Europe’s Deliberate Mistake
Is Greece’s economic collapse a case of accidental death, suicide, or something more sinister?
By Richard Palme
How did they get it so wrong? Greece’s economy is so bad that Greek President Carolos Papoulias said his country has “reached the edge of the abyss.” The Greek mess threatens the safety and stability of the entire eurozone. The common currency could be destroyed.
Many commentators—especially the Euroskeptic ones—point out that the project seemed bound to fail from the start. What they miss is that this is literally true. The euro project really was bound to fail—or at least to come close to doing so. It was designed to do so. This may be a crisis, but it is a carefully planned one.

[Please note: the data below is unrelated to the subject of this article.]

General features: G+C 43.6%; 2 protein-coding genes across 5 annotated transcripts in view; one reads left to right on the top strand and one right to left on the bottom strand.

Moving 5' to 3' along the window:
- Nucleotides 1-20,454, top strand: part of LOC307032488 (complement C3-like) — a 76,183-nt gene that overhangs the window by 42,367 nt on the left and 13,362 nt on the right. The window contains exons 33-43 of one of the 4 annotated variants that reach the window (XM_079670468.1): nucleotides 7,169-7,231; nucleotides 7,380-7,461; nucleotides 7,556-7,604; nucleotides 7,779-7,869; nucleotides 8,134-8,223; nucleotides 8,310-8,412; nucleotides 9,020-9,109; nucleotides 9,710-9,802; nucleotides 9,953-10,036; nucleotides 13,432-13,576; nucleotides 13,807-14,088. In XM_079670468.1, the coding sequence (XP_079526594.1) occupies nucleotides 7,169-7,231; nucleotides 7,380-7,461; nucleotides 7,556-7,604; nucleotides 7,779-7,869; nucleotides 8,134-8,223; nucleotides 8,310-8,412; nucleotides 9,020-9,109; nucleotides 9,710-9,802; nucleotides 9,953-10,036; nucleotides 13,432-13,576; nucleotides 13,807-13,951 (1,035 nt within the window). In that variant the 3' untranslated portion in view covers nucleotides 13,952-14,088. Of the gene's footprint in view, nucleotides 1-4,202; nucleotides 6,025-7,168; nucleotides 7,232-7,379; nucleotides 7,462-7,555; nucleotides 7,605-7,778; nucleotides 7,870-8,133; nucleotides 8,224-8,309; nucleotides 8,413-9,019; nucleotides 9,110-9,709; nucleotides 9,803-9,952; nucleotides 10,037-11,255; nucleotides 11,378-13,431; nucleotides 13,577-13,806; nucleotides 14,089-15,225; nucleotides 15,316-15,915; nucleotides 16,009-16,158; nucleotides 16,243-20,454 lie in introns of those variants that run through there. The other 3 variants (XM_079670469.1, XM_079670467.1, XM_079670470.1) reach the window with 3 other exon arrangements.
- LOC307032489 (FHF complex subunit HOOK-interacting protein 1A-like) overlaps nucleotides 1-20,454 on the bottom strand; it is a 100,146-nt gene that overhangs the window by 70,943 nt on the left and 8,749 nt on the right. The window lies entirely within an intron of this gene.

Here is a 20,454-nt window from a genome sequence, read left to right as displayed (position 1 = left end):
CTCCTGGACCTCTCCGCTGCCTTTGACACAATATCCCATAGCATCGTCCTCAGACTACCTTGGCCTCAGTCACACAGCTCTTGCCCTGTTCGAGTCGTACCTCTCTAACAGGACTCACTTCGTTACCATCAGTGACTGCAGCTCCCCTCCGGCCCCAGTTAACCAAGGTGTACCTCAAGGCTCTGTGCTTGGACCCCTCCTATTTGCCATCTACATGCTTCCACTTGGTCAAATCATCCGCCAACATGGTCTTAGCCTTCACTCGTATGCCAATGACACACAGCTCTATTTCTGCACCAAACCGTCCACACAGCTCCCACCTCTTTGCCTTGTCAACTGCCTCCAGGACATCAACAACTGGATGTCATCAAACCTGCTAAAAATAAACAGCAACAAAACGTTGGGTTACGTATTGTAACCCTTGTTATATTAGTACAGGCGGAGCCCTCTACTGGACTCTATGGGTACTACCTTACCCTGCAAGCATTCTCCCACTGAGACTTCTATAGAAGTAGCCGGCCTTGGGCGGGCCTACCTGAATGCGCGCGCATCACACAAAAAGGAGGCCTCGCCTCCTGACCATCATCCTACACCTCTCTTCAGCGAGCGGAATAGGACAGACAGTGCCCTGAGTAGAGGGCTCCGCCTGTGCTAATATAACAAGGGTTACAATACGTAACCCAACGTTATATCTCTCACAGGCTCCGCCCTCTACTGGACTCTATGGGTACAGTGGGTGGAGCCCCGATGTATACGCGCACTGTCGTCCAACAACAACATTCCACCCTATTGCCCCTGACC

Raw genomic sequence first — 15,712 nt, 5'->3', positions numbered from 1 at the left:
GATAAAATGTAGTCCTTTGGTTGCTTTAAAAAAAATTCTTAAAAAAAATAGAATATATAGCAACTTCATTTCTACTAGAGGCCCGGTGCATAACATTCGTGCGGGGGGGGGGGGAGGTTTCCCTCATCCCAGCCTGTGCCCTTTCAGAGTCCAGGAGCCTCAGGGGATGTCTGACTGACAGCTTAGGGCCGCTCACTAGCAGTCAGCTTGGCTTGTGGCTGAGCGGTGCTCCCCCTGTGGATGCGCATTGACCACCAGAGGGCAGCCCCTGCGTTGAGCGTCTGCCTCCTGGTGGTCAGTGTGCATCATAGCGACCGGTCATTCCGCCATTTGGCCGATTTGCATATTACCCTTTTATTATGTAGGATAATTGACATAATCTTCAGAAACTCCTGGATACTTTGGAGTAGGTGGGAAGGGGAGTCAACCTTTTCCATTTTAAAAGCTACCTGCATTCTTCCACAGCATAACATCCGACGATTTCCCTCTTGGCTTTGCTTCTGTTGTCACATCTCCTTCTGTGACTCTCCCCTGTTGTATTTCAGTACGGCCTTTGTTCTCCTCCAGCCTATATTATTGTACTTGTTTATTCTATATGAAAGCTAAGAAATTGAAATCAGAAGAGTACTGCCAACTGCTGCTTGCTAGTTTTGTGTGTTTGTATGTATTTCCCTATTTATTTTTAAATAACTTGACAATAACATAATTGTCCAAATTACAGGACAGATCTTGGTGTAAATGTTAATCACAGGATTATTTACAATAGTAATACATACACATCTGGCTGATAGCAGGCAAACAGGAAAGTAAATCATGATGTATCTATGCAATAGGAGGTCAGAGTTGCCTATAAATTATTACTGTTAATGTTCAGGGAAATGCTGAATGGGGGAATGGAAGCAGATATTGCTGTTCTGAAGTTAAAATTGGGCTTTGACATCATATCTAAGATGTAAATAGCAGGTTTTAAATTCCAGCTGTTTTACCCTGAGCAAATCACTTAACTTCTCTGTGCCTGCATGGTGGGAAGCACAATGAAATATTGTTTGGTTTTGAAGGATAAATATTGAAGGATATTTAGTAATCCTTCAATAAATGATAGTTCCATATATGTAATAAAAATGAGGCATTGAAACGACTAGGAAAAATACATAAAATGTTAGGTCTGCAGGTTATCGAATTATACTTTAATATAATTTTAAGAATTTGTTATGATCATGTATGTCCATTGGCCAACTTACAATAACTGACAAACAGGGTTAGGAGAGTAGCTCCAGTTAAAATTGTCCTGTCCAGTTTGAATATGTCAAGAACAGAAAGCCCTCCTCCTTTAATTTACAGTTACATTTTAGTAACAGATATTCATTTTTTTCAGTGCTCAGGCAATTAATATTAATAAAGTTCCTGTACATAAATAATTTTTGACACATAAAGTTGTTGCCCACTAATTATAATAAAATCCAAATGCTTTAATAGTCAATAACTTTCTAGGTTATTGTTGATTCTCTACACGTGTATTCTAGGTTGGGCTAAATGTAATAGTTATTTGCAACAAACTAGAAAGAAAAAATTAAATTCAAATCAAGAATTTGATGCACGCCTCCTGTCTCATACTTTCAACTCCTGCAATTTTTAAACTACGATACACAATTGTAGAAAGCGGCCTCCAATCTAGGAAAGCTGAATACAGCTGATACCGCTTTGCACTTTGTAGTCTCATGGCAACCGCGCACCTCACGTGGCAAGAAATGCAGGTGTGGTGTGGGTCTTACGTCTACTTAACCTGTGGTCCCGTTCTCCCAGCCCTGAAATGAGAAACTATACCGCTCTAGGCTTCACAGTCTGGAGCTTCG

“Berlin has been planning for this crisis before it even adopted the euro. European elites knew it would eventually come. And they will soon present a solution,” wrote the Trumpet’s editor in chief Gerald Flurry last year.
Like a master criminal, the Euro-federalists behind the crisis have made Greece’s financial demise seem like suicide, or accidental death. But really, the detectives in the media are looking at it the wrong way. This is more than a case of reckless spending. It’s a whodunit.